But that is not happening!  One abortion business has no state link on the home page and the other clinics drastically reduce the link’s type size and use light grey ink so it’s barely visible, or readable, much less “easily identifiable.”

Abortion clinic websites that are not correctly following Kansas law to help inform women are at the same time withholding the most elementary and pertinent information about their staff practitioners.

That needs to change.

Sheryl Crosier and Gov. Brownback share a spontaneous hug after the official signing of Simon’s Law.

Appreciative parents, legislators and pro-life /pro-family advocates surrounded Kansas Gov. Sam Brownback this morning as he formally signed Simon’s Law.

Simon’s Law passed the Kansas Senate 29-9 on March 16 and the House by 121-3 on March 31. The victory culminated a grassroots campaign among families whose children with chromosomal disorders were denied life-saving care.

Simon’s Law is a very significant pro-life measure in the area of selectively “rationed” care and medical discrimination against children with life-limiting diagnoses. Simon’s Law:

  • validates both the medical advisory role and parental rights;
  • ends “secret” DNRs based on “quality of life” judgments;
  • buttresses dignity for children with disabilities;
  • exposes policies denying life-saving care; and
  • combats erosion of the Sanctity of Life ethic in our culture.

As catalogued in an award-winning 2014 short documentary, “Labeled,” a frightening number of children with chromosomal disorders are denied life-saving medical treatment.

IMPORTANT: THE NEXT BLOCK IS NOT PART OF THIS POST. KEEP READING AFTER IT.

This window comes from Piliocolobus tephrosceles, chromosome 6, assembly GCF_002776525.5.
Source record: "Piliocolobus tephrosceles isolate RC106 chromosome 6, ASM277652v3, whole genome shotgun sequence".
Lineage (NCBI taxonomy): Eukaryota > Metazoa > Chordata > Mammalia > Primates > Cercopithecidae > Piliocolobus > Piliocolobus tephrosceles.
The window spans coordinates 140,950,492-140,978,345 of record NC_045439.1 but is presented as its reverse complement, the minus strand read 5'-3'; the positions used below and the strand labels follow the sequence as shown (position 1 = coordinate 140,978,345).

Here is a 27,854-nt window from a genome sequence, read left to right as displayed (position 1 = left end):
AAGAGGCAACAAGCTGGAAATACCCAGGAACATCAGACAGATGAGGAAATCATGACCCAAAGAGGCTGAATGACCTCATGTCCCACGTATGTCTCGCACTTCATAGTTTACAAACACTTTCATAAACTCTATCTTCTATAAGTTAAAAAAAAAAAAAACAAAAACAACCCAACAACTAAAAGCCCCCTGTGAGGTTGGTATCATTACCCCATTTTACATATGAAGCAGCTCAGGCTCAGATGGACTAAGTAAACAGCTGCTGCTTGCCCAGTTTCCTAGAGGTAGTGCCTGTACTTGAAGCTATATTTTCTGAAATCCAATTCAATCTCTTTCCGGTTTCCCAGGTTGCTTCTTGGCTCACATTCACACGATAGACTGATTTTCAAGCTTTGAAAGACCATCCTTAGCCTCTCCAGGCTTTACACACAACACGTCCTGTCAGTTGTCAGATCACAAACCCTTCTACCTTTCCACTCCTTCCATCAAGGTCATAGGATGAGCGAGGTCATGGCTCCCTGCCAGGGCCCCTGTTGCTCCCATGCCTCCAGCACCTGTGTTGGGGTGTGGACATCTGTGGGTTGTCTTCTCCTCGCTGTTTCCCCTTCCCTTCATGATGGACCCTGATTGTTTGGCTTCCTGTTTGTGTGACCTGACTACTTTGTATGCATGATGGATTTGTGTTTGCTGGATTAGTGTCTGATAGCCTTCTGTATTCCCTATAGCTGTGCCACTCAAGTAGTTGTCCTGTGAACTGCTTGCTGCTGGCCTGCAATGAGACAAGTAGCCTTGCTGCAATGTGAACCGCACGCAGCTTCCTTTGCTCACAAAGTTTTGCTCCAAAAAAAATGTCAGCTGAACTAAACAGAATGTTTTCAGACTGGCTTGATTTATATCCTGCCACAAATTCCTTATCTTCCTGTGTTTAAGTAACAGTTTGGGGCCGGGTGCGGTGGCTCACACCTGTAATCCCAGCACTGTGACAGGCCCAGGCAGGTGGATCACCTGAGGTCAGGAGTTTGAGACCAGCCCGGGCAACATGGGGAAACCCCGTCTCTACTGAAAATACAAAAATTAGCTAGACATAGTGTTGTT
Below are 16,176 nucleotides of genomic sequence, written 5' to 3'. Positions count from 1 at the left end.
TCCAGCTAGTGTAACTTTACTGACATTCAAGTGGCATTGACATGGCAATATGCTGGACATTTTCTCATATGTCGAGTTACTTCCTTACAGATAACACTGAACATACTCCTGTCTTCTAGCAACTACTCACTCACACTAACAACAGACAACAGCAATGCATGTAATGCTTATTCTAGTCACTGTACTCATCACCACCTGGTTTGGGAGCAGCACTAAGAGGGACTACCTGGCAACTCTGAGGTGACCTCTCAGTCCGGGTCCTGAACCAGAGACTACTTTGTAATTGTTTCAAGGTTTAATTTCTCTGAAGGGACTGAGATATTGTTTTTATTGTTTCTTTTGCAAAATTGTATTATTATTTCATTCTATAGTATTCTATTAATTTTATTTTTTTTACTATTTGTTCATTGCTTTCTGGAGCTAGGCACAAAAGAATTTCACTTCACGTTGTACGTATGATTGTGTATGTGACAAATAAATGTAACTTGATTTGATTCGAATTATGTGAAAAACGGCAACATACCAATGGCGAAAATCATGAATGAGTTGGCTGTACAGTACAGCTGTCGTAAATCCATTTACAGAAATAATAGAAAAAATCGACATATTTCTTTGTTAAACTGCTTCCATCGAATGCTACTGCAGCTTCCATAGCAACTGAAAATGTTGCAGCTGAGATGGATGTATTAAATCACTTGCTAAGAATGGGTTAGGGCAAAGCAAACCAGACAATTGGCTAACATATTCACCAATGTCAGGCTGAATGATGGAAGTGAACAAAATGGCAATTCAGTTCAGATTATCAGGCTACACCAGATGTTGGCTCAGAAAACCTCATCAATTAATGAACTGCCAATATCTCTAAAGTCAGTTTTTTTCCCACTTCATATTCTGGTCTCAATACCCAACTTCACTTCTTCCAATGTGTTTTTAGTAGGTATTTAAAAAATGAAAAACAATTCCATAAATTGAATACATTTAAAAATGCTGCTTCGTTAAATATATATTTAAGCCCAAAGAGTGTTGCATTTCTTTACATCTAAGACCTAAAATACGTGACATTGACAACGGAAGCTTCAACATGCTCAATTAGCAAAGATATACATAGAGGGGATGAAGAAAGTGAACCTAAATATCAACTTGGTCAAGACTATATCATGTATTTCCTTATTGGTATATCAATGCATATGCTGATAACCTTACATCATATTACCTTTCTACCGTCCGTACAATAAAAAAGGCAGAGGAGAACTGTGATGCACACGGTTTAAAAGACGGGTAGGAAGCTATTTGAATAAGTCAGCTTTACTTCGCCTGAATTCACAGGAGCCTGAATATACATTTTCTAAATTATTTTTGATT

Trisomy 18, Trisomy 13, and related genetic disorders have been routinely labeled “lethal” and “incompatible with life.” As a result, children with these conditions almost automatically receive DNR (Do Not Resuscitate) orders without parental consent.

That was the experience of Sheryl and Scott Crosier, who lost their infant son, Simon, six years ago.

Kansas pro-life legislators surround the Crosier family (left) as Gov. Brownback officially signs Simon’s Law with Frank & Ann Barnes at far right.

Simon had a diagnosis of Trisomy 18. At age three months, he had what proved to be a fatal apnea attack in the hospital.  While his parents held him, they waited in numbing shock as no emergency aid came to the rescue.

Later, Sheryl and Scott found that a DNR order was in Simon’s chart, which neither parent knew about nor approved.

After Simon’s death, Sheryl and Scott reviewed his chart and discovered Simon had only been given “comfort feeds” which are not sufficient for growth and development. He had also been given medications incompatible with his apnea. These revelations fueled their anger and their resolve to do something.

A LAW TO ALERT PARENTS
The Crosiers’ believed legislation was needed to

  1. stop the issuance of unilaterally-issued DNRs, and
  2. expose the practice of hospital futile care policies dictating scenarios in which life-saving treatment is withheld or withdrawn.